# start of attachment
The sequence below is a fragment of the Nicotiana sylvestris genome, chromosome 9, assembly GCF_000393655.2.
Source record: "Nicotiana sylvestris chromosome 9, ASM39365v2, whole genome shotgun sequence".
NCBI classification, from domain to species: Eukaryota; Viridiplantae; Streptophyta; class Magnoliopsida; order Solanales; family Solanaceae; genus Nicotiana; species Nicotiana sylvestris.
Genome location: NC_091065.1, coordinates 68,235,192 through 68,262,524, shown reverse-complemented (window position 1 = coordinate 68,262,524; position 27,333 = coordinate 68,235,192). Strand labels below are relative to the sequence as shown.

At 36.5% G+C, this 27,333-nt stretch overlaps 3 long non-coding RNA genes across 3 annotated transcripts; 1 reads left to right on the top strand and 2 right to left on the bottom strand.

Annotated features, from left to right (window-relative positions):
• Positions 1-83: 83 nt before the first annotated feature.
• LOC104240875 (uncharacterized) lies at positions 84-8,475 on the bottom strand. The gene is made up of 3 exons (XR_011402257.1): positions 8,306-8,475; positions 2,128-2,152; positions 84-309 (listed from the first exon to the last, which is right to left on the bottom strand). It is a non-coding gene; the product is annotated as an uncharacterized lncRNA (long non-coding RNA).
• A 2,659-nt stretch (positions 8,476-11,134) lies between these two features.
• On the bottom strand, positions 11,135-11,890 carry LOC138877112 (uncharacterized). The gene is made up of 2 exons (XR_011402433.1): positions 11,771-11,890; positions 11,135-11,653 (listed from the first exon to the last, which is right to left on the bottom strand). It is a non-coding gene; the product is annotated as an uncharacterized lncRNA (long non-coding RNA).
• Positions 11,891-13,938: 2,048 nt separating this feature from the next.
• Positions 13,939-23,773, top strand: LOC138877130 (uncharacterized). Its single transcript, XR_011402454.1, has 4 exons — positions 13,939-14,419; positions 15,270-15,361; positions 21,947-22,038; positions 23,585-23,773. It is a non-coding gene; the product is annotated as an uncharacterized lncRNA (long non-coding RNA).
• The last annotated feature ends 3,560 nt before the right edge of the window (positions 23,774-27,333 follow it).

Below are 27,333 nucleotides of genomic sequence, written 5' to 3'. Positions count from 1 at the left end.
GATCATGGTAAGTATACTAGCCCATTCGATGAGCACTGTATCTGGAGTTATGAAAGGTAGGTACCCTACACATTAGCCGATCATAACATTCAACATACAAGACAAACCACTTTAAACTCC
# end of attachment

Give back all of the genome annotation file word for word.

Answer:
The sequence below is a fragment of the Nicotiana sylvestris genome, chromosome 9, assembly GCF_000393655.2.
Source record: "Nicotiana sylvestris chromosome 9, ASM39365v2, whole genome shotgun sequence".
NCBI classification, from domain to species: Eukaryota; Viridiplantae; Streptophyta; class Magnoliopsida; order Solanales; family Solanaceae; genus Nicotiana; species Nicotiana sylvestris.
Genome location: NC_091065.1, coordinates 68,235,192 through 68,262,524, shown reverse-complemented (window position 1 = coordinate 68,262,524; position 27,333 = coordinate 68,235,192). Strand labels below are relative to the sequence as shown.

At 36.5% G+C, this 27,333-nt stretch overlaps 3 long non-coding RNA genes across 3 annotated transcripts; 1 reads left to right on the top strand and 2 right to left on the bottom strand.

Annotated features, from left to right (window-relative positions):
• Positions 1-83: 83 nt before the first annotated feature.
• LOC104240875 (uncharacterized) lies at positions 84-8,475 on the bottom strand. The gene is made up of 3 exons (XR_011402257.1): positions 8,306-8,475; positions 2,128-2,152; positions 84-309 (listed from the first exon to the last, which is right to left on the bottom strand). It is a non-coding gene; the product is annotated as an uncharacterized lncRNA (long non-coding RNA).
• A 2,659-nt stretch (positions 8,476-11,134) lies between these two features.
• On the bottom strand, positions 11,135-11,890 carry LOC138877112 (uncharacterized). The gene is made up of 2 exons (XR_011402433.1): positions 11,771-11,890; positions 11,135-11,653 (listed from the first exon to the last, which is right to left on the bottom strand). It is a non-coding gene; the product is annotated as an uncharacterized lncRNA (long non-coding RNA).
• Positions 11,891-13,938: 2,048 nt separating this feature from the next.
• Positions 13,939-23,773, top strand: LOC138877130 (uncharacterized). Its single transcript, XR_011402454.1, has 4 exons — positions 13,939-14,419; positions 15,270-15,361; positions 21,947-22,038; positions 23,585-23,773. It is a non-coding gene; the product is annotated as an uncharacterized lncRNA (long non-coding RNA).
• The last annotated feature ends 3,560 nt before the right edge of the window (positions 23,774-27,333 follow it).

Below are 27,333 nucleotides of genomic sequence, written 5' to 3'. Positions count from 1 at the left end.
GATCATGGTAAGTATACTAGCCCATTCGATGAGCACTGTATCTGGAGTTATGAAAGGTAGGTACCCTACACATTAGCCGATCATAACATTCAACATACAAGACAAACCACTTTAAACTCC